ADVERTISEMENT

  • Favored
    The average citizen would not receive reckless driving for BA over the legal limit. The average hamilton county indiana citizen must refrain from drinking. The averge citizen in Hamilton County Indiana would have DL suspended for 90 days. Unfair balance in justice in Hamilton County Indiana. Didn't he resist being finger printed and resisted arrest. This is just plain wrong.

Post a comment to this story

COMMENTS POLICY
We reserve the right to remove any post that we feel is obscene, profane, vulgar, racist, sexually explicit, abusive, or hateful.
 
You are legally responsible for what you post and your anonymity is not guaranteed.
 
Posts that insult, defame, threaten, harass or abuse other readers or people mentioned in Indiana Lawyer editorial content are also subject to removal. Please respect the privacy of individuals and refrain from posting personal information.
 
No solicitations, spamming or advertisements are allowed. Readers may post links to other informational websites that are relevant to the topic at hand, but please do not link to objectionable material.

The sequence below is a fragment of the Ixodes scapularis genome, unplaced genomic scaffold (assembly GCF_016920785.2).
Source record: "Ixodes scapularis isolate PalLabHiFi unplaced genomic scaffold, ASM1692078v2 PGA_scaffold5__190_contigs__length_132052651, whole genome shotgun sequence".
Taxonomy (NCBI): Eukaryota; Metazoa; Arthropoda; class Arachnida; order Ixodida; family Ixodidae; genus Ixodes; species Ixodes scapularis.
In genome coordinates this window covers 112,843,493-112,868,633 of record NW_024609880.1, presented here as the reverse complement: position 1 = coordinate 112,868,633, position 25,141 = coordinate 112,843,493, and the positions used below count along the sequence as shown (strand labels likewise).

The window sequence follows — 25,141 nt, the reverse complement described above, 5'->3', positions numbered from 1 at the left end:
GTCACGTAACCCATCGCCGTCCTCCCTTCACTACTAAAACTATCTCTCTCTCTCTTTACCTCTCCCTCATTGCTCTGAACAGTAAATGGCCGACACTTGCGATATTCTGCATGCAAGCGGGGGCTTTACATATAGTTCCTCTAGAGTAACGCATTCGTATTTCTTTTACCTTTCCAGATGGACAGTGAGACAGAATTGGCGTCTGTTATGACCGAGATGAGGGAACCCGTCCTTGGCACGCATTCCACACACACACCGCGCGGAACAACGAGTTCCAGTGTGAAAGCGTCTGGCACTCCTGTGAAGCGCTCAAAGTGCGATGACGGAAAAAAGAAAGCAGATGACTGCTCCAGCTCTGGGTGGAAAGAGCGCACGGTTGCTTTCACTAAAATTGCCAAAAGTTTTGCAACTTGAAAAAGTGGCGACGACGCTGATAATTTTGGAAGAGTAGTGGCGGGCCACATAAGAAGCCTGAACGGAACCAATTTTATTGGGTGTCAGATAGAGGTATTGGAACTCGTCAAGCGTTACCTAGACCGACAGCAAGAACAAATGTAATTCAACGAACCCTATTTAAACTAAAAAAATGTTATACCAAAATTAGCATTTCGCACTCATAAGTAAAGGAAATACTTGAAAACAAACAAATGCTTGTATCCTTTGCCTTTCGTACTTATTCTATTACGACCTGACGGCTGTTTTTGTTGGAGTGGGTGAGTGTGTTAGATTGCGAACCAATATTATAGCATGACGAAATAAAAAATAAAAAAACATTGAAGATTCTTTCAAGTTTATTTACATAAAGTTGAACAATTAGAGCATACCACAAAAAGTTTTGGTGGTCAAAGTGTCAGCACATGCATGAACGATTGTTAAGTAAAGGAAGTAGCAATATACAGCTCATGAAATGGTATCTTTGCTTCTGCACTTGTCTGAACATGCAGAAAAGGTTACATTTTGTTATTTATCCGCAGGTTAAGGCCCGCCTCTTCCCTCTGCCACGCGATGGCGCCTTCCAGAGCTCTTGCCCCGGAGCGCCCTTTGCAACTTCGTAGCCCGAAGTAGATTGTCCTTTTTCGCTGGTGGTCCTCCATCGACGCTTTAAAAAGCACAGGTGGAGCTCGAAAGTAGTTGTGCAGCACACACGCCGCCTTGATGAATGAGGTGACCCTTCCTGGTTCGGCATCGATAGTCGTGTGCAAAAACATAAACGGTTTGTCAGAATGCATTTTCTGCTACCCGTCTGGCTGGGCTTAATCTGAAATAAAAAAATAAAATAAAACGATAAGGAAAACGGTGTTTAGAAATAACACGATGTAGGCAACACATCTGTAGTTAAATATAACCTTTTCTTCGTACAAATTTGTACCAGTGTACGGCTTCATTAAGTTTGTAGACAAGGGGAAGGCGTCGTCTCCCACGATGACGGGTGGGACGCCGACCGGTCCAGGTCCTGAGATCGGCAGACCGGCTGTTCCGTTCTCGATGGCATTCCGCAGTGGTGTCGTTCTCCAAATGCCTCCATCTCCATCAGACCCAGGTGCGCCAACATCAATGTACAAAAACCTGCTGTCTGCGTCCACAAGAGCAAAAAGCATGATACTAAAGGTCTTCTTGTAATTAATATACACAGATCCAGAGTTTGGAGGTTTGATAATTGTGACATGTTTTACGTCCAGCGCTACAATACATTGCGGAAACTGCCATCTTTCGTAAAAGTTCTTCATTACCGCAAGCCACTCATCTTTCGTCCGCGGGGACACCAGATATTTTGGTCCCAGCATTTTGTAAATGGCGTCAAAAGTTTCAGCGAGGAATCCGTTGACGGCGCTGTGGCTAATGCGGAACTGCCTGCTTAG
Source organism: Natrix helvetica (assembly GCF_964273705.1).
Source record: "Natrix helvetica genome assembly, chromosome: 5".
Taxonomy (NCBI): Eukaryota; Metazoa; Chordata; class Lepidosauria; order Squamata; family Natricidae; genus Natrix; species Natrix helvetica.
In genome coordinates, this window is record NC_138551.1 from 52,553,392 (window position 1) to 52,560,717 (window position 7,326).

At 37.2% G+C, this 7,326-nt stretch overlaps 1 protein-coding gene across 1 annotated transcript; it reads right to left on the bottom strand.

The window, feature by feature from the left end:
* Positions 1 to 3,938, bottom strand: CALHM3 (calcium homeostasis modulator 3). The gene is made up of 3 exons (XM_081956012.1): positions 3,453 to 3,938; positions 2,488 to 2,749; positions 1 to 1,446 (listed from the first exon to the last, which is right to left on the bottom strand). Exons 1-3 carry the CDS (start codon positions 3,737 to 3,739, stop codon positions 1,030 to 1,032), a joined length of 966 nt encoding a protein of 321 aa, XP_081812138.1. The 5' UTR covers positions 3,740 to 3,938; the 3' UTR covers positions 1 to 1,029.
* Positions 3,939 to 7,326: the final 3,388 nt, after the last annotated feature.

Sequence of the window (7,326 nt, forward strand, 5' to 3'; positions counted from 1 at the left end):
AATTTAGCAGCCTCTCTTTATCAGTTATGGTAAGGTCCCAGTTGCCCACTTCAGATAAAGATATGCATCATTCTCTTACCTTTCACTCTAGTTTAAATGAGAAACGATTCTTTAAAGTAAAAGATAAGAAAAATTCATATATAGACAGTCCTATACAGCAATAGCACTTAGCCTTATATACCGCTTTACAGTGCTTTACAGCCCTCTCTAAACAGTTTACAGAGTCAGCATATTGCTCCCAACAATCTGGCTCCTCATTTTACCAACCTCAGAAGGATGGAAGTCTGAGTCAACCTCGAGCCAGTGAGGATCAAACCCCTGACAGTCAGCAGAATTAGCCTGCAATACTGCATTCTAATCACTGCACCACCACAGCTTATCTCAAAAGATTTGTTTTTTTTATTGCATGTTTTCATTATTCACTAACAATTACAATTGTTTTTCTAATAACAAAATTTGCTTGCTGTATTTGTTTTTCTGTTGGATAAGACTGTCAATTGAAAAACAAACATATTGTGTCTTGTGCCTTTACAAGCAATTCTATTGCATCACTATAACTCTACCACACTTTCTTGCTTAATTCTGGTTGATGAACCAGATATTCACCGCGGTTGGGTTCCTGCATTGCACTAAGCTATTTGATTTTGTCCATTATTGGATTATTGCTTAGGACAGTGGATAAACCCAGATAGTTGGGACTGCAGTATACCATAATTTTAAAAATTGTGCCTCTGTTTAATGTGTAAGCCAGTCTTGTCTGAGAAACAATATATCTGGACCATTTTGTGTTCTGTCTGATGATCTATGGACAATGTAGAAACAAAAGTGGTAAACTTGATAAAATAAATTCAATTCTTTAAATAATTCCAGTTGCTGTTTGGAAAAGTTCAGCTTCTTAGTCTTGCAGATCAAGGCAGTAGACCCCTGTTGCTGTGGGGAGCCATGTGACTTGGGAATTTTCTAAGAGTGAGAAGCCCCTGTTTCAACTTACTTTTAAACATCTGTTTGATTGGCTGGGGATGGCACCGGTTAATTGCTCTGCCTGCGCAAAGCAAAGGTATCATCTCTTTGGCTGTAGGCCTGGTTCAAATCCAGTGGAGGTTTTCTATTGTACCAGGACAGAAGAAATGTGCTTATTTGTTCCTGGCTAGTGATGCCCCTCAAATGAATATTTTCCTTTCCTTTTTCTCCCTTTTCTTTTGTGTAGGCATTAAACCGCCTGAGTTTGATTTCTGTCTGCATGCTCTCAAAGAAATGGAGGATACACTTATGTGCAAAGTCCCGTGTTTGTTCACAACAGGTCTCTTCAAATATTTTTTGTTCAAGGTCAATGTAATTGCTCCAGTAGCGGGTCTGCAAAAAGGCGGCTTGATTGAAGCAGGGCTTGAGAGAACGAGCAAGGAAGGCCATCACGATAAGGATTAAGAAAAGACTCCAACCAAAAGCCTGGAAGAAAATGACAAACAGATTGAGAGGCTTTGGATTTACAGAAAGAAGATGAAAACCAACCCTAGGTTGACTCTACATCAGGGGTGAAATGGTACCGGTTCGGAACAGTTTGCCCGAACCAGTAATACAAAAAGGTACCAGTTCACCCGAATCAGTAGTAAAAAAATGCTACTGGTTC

We may remove messages that are unrelated to the topic, encourage illegal activity, use all capital letters or are unreadable.
 

Messages that are flagged by readers as objectionable will be reviewed and may or may not be removed. Please do not flag a post simply because you disagree with it.

Sponsored by
ADVERTISEMENT
Subscribe to Indiana Lawyer
  1. Hi there I really need help with getting my old divorce case back into court - I am still paying support on a 24 year old who has not been in school since age 16 - now living independent. My visitation with my 14 year old has never been modified; however, when convenient for her I can have him... I am paying past balance from over due support, yet earn several thousand dollars less. I would contact my original attorney but he basically molest me multiple times in Indy when I would visit.. Todd Woodmansee - I had just came out and had know idea what to do... I have heard he no longer practices. Please help1